Lacson: Use of body cameras by police does not violate citizens' privacy rights
By MARIO B. CASAYURAN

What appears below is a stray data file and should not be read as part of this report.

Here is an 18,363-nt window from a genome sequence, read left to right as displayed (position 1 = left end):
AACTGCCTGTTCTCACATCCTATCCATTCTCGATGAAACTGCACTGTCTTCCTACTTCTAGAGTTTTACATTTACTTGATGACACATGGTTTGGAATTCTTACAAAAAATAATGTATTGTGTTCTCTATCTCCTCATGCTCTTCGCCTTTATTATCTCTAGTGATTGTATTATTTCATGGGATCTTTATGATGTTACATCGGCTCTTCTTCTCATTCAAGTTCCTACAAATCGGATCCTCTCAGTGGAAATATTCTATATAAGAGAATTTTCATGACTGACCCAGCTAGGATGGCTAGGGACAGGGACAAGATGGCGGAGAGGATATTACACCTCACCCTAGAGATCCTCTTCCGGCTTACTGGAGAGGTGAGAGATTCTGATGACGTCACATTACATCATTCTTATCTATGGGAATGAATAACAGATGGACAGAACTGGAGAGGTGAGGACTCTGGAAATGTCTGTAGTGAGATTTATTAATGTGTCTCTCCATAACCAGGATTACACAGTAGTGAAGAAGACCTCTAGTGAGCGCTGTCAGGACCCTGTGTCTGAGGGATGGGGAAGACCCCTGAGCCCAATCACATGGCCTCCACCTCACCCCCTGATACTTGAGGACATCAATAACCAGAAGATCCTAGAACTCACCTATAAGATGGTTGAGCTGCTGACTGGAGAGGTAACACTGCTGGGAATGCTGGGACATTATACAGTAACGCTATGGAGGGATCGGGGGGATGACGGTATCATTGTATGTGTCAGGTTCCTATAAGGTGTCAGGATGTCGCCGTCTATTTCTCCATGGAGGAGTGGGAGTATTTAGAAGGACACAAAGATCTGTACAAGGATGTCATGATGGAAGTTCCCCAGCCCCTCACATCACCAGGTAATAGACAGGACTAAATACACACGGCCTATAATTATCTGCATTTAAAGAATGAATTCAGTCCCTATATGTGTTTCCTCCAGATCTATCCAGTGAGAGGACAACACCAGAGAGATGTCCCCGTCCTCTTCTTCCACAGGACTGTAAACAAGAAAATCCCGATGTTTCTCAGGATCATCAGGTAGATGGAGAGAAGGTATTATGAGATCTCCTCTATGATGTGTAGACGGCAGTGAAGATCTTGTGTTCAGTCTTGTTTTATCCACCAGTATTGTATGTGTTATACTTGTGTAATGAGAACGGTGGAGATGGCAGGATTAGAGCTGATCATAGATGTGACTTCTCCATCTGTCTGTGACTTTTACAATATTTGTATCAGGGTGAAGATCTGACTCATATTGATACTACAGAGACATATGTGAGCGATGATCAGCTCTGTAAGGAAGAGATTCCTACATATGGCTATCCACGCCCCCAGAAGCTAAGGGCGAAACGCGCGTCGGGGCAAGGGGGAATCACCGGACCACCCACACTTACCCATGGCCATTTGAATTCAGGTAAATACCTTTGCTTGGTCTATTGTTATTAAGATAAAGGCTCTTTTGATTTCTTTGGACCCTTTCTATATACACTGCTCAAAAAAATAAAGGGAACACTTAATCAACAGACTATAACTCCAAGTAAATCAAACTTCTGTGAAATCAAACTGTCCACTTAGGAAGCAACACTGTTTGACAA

The use of body cameras by police personnel does not violate the right to privacy of citizens, Senator Panfilo M. Lacson said on Tuesday, May 4. “If the Philippine National Police (PNP) leadership has privacy concerns over the use of body cameras for police personnel, I would suggest that it direct the PNP Legal Service to read the Supreme Court ruling on Ople vs Torres (GR No 127685), regarding “reasonable expectation of privacy test,” Lacson stressed. According to the High Court, the test determines whether a person has a reasonable expectation of privacy and whether the expectation has been violated, he added. “I happen to know this from institutional memory when I was being interpellated by Senator Leila de Lima on the bill amending Republic Act 4200, known as the AntiWiretapping Act, involving the issue of an individual’s right to privacy,” Lacson said. Lacson, chairman of the Senate national defense committee, was a former PNP chief. De Lima, on the other hand, was a Justice secretary during the Benigno S. Aquino administration. “For example, a CCTV camera installed in a public place may be a good source of evidence since a malefactor captured by the camera while committing a crime will fail the ‘reasonable expectation of privacy test’. The same is true with the body camera,” Lacson explained. “Either way, the policeman committing an abuse in the exercise of his duties as well as the crime offender cannot use the ‘right to privacy’ as their defense since either of them will fail the test,” he added.